Project description:Duck enteritis virus (DEV) belongs to the subfamily Alphaherpesvirinae, and information on the DEV UL41 gene is limited.The DEV UL41 gene was cloned into the pET32a(+) vector and expressed in a prokaryotic expression system. Antiserum was raised against a bacterially expressed UL41-His fusion protein for further experiments. Transcription was quantified and UL41 protein expression levels were determined in DEV-infected cells at different time points by RT-qPCR and western blotting, respectively. DEV virions were purified by sucrose gradient centrifugation and analyzed by mass spectrometry to identify protein content. We confirmed the DEV UL41 gene kinetic class using a pharmacological test. IFA was used to analyze the intracellular localization of pUL41.The recombinant expression plasmid, pET-32a(+)-UL41, which highly expresses a 76.0 kDa fusion protein, was constructed and expressed in E. coli BL21 (DE3) after induction with 0.2 mM IPTG at 30 °C for 10 h, generating a specific mouse anti-UL41 protein polyclonal antibody. RT-qPCR and western blot analyses revealed that the UL41 transcript number peaked at 36 hpi, and peak protein expression occurred at 48 hpi. The pharmacological test showed that UL41 was a γ2 gene. Mass spectrometry analysis showed that pUL41 was a virion component. IFA results revealed that pUL41 was localized throughout DEV-infected cells but only localized to the cytoplasm of transfected cells. DEV pUL47 translocated pUL41 to the nuclei of DEF cells; this translocation was dependent on predicted pUL47 NLS signals (40-50 aa and 768-777 aa).DEV UL41 is a γ2 gene that encodes a virion structural protein, pUL41 localizes throughout DEV-infected cells but only localizes to the cytoplasm of transfected cells. pUL41 cannot autonomously localize to the nucleus, as this nuclear localization is dependent on predicted DEV pUL47 NLS signals (40-50 aa and 768-777 aa).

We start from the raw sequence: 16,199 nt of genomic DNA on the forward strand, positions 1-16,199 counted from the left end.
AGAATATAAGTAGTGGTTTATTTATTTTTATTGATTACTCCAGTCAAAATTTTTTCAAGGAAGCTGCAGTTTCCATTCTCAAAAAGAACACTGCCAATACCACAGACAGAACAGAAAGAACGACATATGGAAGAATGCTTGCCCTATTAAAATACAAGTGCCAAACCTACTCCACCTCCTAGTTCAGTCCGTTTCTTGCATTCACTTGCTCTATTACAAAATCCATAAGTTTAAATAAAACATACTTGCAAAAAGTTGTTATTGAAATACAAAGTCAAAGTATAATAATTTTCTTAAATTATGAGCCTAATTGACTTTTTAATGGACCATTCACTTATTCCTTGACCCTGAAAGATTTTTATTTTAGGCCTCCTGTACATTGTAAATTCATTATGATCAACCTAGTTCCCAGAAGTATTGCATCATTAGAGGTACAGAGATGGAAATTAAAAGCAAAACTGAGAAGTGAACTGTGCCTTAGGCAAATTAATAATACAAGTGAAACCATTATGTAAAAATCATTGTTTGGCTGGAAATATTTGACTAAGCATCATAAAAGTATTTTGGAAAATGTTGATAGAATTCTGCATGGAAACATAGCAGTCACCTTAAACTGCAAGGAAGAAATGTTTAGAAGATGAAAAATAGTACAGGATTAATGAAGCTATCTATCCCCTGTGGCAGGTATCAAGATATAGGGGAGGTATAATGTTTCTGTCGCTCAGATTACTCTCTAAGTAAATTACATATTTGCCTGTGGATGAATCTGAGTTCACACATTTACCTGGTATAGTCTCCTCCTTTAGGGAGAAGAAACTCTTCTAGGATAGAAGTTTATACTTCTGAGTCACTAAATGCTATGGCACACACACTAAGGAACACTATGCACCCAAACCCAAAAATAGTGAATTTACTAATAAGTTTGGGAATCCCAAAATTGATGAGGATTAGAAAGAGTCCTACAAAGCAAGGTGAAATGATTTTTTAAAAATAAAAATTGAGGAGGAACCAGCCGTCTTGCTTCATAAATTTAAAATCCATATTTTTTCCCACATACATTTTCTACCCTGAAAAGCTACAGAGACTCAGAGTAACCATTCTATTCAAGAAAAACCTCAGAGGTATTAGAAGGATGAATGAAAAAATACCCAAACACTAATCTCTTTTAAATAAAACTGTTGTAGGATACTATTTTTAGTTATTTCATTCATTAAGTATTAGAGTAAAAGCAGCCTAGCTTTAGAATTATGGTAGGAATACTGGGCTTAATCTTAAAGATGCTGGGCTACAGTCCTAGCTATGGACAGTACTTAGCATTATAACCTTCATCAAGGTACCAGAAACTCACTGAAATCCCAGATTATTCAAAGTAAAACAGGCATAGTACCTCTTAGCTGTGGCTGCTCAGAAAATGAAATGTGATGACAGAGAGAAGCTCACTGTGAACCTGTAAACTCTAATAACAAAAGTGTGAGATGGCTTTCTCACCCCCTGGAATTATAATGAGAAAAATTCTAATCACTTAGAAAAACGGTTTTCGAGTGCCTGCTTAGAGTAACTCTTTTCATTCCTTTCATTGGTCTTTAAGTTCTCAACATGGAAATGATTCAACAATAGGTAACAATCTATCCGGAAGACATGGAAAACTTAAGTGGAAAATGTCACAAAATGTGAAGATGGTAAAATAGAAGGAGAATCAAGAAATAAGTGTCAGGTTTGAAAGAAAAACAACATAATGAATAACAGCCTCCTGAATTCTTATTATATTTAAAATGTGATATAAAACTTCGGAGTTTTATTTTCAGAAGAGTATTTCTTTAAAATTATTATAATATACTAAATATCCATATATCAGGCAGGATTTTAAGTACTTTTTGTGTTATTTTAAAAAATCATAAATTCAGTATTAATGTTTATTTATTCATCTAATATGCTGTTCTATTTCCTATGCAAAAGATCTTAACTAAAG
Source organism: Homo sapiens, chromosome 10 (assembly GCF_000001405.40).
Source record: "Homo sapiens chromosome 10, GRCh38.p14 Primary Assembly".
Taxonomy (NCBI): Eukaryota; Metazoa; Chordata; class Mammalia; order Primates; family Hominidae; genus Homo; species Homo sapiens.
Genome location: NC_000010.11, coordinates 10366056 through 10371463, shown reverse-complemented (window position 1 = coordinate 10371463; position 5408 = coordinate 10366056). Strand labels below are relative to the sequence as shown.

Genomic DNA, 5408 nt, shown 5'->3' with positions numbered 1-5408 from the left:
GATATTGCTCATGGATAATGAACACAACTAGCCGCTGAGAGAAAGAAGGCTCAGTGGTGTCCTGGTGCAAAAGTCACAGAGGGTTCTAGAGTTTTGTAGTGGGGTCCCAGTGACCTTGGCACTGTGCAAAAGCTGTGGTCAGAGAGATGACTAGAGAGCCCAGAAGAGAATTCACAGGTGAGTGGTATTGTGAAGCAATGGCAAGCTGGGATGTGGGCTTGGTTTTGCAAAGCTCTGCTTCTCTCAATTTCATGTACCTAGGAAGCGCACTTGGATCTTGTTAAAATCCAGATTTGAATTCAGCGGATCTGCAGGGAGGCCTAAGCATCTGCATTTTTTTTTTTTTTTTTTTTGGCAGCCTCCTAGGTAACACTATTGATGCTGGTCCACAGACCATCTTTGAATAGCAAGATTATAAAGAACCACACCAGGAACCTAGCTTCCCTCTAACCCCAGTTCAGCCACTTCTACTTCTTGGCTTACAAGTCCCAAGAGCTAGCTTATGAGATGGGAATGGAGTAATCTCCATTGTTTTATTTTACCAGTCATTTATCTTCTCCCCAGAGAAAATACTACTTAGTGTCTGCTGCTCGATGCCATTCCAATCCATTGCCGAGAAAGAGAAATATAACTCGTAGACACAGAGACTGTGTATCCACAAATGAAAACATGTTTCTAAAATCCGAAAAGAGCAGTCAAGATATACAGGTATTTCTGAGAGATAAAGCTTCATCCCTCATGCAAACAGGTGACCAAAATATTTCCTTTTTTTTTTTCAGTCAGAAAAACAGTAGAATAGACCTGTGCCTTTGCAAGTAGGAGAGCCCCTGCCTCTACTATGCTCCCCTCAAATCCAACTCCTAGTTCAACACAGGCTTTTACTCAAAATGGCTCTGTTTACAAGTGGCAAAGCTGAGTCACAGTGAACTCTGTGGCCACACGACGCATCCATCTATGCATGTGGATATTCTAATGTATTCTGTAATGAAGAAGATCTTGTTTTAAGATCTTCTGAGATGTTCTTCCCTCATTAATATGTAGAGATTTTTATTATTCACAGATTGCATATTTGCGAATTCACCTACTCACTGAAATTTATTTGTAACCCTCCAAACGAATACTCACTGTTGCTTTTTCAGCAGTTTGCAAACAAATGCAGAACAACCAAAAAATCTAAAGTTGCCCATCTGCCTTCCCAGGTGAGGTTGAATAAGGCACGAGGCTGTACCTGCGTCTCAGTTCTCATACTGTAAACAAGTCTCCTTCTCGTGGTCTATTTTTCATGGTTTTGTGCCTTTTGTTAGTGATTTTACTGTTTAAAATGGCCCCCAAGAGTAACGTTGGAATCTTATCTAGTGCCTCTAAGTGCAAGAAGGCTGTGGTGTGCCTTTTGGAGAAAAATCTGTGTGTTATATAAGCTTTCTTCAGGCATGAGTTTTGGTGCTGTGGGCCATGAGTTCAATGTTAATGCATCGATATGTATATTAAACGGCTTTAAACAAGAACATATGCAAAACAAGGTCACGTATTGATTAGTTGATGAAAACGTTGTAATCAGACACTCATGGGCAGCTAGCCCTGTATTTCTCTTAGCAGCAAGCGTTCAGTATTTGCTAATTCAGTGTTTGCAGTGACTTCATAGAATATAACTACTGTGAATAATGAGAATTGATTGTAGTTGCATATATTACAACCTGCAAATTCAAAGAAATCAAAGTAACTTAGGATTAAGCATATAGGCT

Project description:Duck is susceptible to many pathogens, such as duck hepatitis virus, duck enteritis virus (DEV), duck tembusu virus, H5N1 highly pathogenic avian influenza virus (HPAIV) in particular. With the significant role of duck in the evolution of H5N1 HPAIV, control and eradication of H5N1 HPAIV in duck through vaccine immunization is considered an effective method in minimizing the threat of a pandemic outbreak. Consequently, a practical strategy to construct a vaccine against these pathogens should be determined. In this study, the DEV was examined as a candidate vaccine vector to deliver the hemagglutinin (HA) gene of H5N1, and its potential as a polyvalent vaccine was evaluated. A modified mini-F vector was inserted into the gB and UL26 gene junction of the attenuated DEV vaccine strain C-KCE genome to generate an infectious bacterial artificial chromosome (BAC) of C-KCE (vBAC-C-KCE). The HA gene of A/duck/Hubei/xn/2007 (H5N1) was inserted into the C-KCE genome via the mating-assisted genetically integrated cloning (MAGIC) to generate the recombinant vector pBAC-C-KCE-HA. A bivalent vaccine C-KCE-HA was developed by eliminating the BAC backbone. Ducks immunized with C-KCE-HA induced both the cross-reactive antibodies and T cell response against H5. Moreover, C-KCE-HA-immunized ducks provided rapid and long-lasting protection against homologous and heterologous HPAIV H5N1 and DEV clinical signs, death, and primary viral replication. In conclusion, our BAC-C-KCE is a promising platform for developing a polyvalent live attenuated vaccine.
Project description:Here, we present the complete genome sequence of an attenuated duck enteritis virus (DEV) obtained by serial chicken embryo passage. Compared with a virulent DEV, there is a serial deletion in unique long open reading frame 11 (LORF11) and unique long region 2 (UL2). This study will aid in further exploration of the molecular pathogenesis of DEV.